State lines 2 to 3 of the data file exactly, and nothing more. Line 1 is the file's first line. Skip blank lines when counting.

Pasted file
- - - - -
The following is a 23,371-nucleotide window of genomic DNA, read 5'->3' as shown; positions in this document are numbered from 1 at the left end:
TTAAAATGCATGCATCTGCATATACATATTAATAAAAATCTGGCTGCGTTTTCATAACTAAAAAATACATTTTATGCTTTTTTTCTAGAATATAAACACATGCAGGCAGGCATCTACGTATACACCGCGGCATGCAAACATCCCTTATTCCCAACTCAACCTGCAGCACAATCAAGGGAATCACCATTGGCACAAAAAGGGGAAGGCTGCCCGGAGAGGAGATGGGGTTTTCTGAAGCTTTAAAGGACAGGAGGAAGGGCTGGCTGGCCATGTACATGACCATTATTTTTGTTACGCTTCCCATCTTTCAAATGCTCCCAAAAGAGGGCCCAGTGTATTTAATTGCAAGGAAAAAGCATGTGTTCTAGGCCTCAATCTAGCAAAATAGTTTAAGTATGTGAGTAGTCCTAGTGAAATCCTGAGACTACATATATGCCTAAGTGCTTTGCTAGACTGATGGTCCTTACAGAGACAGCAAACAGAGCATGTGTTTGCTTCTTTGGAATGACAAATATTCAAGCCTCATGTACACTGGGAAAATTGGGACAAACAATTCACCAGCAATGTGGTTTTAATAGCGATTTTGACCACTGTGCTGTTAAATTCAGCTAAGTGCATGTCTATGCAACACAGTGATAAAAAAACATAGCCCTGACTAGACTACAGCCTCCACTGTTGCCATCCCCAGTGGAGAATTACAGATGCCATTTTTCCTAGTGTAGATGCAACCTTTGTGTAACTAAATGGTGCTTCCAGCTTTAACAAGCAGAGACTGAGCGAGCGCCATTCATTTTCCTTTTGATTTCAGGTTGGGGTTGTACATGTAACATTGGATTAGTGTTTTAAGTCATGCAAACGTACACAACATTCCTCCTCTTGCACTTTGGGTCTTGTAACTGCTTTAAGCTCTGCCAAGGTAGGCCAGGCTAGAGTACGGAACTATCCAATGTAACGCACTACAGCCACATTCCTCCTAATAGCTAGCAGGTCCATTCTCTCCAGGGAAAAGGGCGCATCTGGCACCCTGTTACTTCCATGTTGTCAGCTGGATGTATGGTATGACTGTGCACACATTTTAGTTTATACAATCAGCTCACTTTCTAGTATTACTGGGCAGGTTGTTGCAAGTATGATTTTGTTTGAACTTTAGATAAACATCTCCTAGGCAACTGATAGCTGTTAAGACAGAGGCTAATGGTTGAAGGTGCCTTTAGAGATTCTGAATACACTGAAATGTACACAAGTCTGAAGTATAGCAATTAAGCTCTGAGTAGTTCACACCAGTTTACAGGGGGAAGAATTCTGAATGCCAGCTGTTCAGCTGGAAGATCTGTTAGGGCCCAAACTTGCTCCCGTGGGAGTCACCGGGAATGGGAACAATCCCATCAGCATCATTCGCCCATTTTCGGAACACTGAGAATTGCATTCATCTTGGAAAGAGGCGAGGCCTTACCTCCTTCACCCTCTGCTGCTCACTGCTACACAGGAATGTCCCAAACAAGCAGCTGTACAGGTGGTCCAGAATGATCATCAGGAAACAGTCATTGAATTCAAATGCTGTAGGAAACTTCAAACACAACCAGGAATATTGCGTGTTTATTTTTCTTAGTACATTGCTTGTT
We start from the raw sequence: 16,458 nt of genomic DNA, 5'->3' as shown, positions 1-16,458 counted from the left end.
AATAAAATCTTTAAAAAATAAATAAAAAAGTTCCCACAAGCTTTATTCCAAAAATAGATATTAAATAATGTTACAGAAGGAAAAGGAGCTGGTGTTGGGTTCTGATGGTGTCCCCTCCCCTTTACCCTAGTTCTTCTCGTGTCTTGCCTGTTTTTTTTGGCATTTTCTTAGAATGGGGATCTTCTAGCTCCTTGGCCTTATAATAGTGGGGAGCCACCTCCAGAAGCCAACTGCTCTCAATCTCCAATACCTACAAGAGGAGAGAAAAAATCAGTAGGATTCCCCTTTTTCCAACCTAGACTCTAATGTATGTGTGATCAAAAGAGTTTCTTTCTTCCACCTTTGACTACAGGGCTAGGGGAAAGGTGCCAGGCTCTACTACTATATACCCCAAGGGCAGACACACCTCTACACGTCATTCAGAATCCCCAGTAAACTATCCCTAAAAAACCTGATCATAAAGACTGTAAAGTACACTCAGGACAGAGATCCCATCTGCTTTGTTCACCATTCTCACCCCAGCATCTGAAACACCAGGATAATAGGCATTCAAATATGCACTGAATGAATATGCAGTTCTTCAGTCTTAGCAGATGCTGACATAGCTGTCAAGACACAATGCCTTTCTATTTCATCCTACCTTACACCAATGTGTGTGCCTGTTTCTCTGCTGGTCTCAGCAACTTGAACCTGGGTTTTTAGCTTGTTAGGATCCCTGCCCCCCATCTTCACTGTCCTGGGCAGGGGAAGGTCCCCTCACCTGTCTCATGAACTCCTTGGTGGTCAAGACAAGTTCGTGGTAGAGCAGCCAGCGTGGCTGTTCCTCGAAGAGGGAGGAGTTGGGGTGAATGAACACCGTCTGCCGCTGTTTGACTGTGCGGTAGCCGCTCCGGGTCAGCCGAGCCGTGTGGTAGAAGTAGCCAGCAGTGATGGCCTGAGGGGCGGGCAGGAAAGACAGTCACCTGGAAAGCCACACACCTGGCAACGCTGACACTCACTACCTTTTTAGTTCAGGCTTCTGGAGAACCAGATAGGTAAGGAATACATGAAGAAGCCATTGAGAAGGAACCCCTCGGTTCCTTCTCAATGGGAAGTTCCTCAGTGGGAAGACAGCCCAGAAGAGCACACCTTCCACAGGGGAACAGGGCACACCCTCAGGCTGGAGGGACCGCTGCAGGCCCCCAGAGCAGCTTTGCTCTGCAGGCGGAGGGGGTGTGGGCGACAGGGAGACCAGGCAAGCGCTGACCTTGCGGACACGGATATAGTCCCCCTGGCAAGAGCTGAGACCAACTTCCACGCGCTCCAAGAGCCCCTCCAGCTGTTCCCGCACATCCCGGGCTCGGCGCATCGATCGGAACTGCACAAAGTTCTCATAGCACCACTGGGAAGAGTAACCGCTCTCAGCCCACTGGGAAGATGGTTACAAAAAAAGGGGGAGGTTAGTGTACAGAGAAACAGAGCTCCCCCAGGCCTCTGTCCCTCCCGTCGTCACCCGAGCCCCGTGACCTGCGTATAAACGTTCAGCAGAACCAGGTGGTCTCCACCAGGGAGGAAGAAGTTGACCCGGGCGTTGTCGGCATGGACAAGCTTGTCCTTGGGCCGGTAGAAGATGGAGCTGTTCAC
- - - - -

TTAAAATGCATGCATCTGCATATACATATTAATAAAAATCTGGCTGCGTTTTCATAACTAAAAAATACATTTTATGCTTTTTTTCTAGAATATAAACACATGCAGGCAGGCATCTACGTATACACCGCGGCATGCAAACATCCCTTATTCCCAACTCAACCTGCAGCACAATCAAGGGAATCACCATTGGCACAAAAAGGGGAAGGCTGCCCGGAGAGGAGATGGGGTTTTCTGAAGCTTTAAAGGACAGGAGGAAGGGCTGGCTGGCCATGTACATGACCATTATTTTTGTTACGCTTCCCATCTTTCAAATGCTCCCAAAAGAGGGCCCAGTGTATTTAATTGCAAGGAAAAAGCATGTGTTCTAGGCCTCAATCTAGCAAAATAGTTTAAGTATGTGAGTAGTCCTAGTGAAATCCTGAGACTACATATATGCCTAAGTGCTTTGCTAGACTGATGGTCCTTACAGAGACAGCAAACAGAGCATGTGTTTGCTTCTTTGGAATGACAAATATTCAAGCCTCATGTACACTGGGAAAATTGGGACAAACAATTCACCAGCAATGTGGTTTTAATAGCGATTTTGACCACTGTGCTGTTAAATTCAGCTAAGTGCATGTCTATGCAACACAGTGATAAAAAAACATAGCCCTGACTAGACTACAGCCTCCACTGTTGCCATCCCCAGTGGAGAATTACAGATGCCATTTTTCCTAGTGTAGATGCAACCTTTGTGTAACTAAATGGTGCTTCCAGCTTTAACAAGCAGAGACTGAGCGAGCGCCATTCATTTTCCTTTTGATTTCAGGTTGGGGTTGTACATGTAACATTGGATTAGTGTTTTAAGTCATGCAAACGTACACAACATTCCTCCTCTTGCACTTTGGGTCTTGTAACTGCTTTAAGCTCTGCCAAGGTAGGCCAGGCTAGAGTACGGAACTATCCAATGTAACGCACTACAGCCACATTCCTCCTAATAGCTAGCAGGTCCATTCTCTCCAGGGAAAAGGGCGCATCTGGCACCCTGTTACTTCCATGTTGTCAGCTGGATGTATGGTATGACTGTGCACACATTTTAGTTTATACAATCAGCTCACTTTCTAGTATTACTGGGCAGGTTGTTGCAAGTATGATTTTGTTTGAACTTTAGATAAACATCTCCTAGGCAACTGATAGCTGTTAAGACAGAGGCTAATGGTTGAAGGTGCCTTTAGAGATTCTGAATACACTGAAATGTACACAAGTCTGAAGTATAGCAATTAAGCTCTGAGTAGTTCACACCAGTTTACAGGGGGAAGAATTCTGAATGCCAGCTGTTCAGCTGGAAGATCTGTTAGGGCCCAAACTTGCTCCCGTGGGAGTCACCGGGAATGGGAACAATCCCATCAGCATCATTCGCCCATTTTCGGAACACTGAGAATTGCATTCATCTTGGAAAGAGGCGAGGCCTTACCTCCTTCACCCTCTGCTGCTCACTGCTACACAGGAATGTCCCAAACAAGCAGCTGTACAGGTGGTCCAGAATGATCATCAGGAAACAGTCATTGAATTCAAATGCTGTAGGAAACTTCAAACACAACCAGGAATATTGCGTGTTTATTTTTCTTAGTACATTGCTTGTT
We start from the raw sequence: 16,458 nt of genomic DNA, 5'->3' as shown, positions 1-16,458 counted from the left end.